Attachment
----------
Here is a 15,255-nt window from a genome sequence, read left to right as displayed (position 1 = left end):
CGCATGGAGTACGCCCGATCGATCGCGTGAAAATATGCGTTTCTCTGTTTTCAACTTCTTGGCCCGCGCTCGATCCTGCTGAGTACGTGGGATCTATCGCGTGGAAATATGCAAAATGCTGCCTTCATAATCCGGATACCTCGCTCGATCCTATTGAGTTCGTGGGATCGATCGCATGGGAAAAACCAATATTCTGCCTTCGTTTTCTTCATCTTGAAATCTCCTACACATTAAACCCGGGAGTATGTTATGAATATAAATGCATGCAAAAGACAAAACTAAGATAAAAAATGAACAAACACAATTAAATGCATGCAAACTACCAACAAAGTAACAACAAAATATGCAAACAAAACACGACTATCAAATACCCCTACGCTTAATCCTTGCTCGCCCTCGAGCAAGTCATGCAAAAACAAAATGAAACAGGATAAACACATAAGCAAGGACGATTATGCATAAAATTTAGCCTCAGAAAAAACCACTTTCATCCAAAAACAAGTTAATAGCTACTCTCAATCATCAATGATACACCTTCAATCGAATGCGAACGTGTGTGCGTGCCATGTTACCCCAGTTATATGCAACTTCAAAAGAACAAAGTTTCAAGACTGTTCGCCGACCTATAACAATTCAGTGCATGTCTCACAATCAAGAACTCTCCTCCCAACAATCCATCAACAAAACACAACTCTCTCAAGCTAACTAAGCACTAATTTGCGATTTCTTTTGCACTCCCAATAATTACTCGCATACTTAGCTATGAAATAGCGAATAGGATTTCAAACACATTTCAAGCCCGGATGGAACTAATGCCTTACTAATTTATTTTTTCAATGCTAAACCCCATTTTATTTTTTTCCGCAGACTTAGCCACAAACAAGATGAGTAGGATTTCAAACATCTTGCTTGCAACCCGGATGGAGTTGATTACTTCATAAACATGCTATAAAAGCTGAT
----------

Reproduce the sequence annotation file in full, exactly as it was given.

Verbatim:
Here is a 15,255-nt window from a genome sequence, read left to right as displayed (position 1 = left end):
CGCATGGAGTACGCCCGATCGATCGCGTGAAAATATGCGTTTCTCTGTTTTCAACTTCTTGGCCCGCGCTCGATCCTGCTGAGTACGTGGGATCTATCGCGTGGAAATATGCAAAATGCTGCCTTCATAATCCGGATACCTCGCTCGATCCTATTGAGTTCGTGGGATCGATCGCATGGGAAAAACCAATATTCTGCCTTCGTTTTCTTCATCTTGAAATCTCCTACACATTAAACCCGGGAGTATGTTATGAATATAAATGCATGCAAAAGACAAAACTAAGATAAAAAATGAACAAACACAATTAAATGCATGCAAACTACCAACAAAGTAACAACAAAATATGCAAACAAAACACGACTATCAAATACCCCTACGCTTAATCCTTGCTCGCCCTCGAGCAAGTCATGCAAAAACAAAATGAAACAGGATAAACACATAAGCAAGGACGATTATGCATAAAATTTAGCCTCAGAAAAAACCACTTTCATCCAAAAACAAGTTAATAGCTACTCTCAATCATCAATGATACACCTTCAATCGAATGCGAACGTGTGTGCGTGCCATGTTACCCCAGTTATATGCAACTTCAAAAGAACAAAGTTTCAAGACTGTTCGCCGACCTATAACAATTCAGTGCATGTCTCACAATCAAGAACTCTCCTCCCAACAATCCATCAACAAAACACAACTCTCTCAAGCTAACTAAGCACTAATTTGCGATTTCTTTTGCACTCCCAATAATTACTCGCATACTTAGCTATGAAATAGCGAATAGGATTTCAAACACATTTCAAGCCCGGATGGAACTAATGCCTTACTAATTTATTTTTTCAATGCTAAACCCCATTTTATTTTTTTCCGCAGACTTAGCCACAAACAAGATGAGTAGGATTTCAAACATCTTGCTTGCAACCCGGATGGAGTTGATTACTTCATAAACATGCTATAAAAGCTGAT